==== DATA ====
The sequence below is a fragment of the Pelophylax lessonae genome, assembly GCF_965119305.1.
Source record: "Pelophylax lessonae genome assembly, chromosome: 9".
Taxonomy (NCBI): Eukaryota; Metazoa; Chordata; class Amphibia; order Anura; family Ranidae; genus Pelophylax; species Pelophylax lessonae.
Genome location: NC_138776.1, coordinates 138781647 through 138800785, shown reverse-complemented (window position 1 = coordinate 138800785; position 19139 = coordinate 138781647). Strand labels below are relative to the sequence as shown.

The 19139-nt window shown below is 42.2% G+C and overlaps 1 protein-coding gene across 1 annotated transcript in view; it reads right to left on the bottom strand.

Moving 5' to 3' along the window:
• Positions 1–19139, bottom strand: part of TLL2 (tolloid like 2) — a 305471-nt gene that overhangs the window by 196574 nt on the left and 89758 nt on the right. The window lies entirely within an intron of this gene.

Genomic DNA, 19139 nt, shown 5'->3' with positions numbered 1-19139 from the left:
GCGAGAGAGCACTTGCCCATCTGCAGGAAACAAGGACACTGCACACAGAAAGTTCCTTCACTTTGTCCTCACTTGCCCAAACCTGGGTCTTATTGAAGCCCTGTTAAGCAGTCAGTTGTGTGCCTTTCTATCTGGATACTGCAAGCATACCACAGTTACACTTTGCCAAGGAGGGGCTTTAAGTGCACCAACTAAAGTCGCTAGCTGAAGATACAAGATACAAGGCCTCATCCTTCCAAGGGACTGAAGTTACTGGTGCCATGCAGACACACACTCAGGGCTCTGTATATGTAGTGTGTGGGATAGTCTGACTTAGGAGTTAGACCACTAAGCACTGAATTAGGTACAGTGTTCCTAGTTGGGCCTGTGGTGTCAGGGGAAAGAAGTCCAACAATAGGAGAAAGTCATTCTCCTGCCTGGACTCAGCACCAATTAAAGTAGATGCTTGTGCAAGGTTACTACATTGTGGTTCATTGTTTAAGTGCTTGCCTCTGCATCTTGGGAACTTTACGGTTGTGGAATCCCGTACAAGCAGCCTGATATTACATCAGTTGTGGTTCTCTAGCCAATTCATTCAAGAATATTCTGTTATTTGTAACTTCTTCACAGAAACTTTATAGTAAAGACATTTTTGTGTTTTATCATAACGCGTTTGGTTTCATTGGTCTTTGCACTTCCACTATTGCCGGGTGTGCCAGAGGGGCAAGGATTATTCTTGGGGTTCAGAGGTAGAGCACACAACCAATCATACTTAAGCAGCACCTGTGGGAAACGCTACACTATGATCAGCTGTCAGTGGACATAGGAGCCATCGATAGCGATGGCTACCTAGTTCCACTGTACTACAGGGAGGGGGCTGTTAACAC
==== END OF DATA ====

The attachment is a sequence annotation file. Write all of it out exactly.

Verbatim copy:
The sequence below is a fragment of the Pelophylax lessonae genome, assembly GCF_965119305.1.
Source record: "Pelophylax lessonae genome assembly, chromosome: 9".
Taxonomy (NCBI): Eukaryota; Metazoa; Chordata; class Amphibia; order Anura; family Ranidae; genus Pelophylax; species Pelophylax lessonae.
Genome location: NC_138776.1, coordinates 138781647 through 138800785, shown reverse-complemented (window position 1 = coordinate 138800785; position 19139 = coordinate 138781647). Strand labels below are relative to the sequence as shown.

The 19139-nt window shown below is 42.2% G+C and overlaps 1 protein-coding gene across 1 annotated transcript in view; it reads right to left on the bottom strand.

Moving 5' to 3' along the window:
• Positions 1–19139, bottom strand: part of TLL2 (tolloid like 2) — a 305471-nt gene that overhangs the window by 196574 nt on the left and 89758 nt on the right. The window lies entirely within an intron of this gene.

Genomic DNA, 19139 nt, shown 5'->3' with positions numbered 1-19139 from the left:
GCGAGAGAGCACTTGCCCATCTGCAGGAAACAAGGACACTGCACACAGAAAGTTCCTTCACTTTGTCCTCACTTGCCCAAACCTGGGTCTTATTGAAGCCCTGTTAAGCAGTCAGTTGTGTGCCTTTCTATCTGGATACTGCAAGCATACCACAGTTACACTTTGCCAAGGAGGGGCTTTAAGTGCACCAACTAAAGTCGCTAGCTGAAGATACAAGATACAAGGCCTCATCCTTCCAAGGGACTGAAGTTACTGGTGCCATGCAGACACACACTCAGGGCTCTGTATATGTAGTGTGTGGGATAGTCTGACTTAGGAGTTAGACCACTAAGCACTGAATTAGGTACAGTGTTCCTAGTTGGGCCTGTGGTGTCAGGGGAAAGAAGTCCAACAATAGGAGAAAGTCATTCTCCTGCCTGGACTCAGCACCAATTAAAGTAGATGCTTGTGCAAGGTTACTACATTGTGGTTCATTGTTTAAGTGCTTGCCTCTGCATCTTGGGAACTTTACGGTTGTGGAATCCCGTACAAGCAGCCTGATATTACATCAGTTGTGGTTCTCTAGCCAATTCATTCAAGAATATTCTGTTATTTGTAACTTCTTCACAGAAACTTTATAGTAAAGACATTTTTGTGTTTTATCATAACGCGTTTGGTTTCATTGGTCTTTGCACTTCCACTATTGCCGGGTGTGCCAGAGGGGCAAGGATTATTCTTGGGGTTCAGAGGTAGAGCACACAACCAATCATACTTAAGCAGCACCTGTGGGAAACGCTACACTATGATCAGCTGTCAGTGGACATAGGAGCCATCGATAGCGATGGCTACCTAGTTCCACTGTACTACAGGGAGGGGGCTGTTAACAC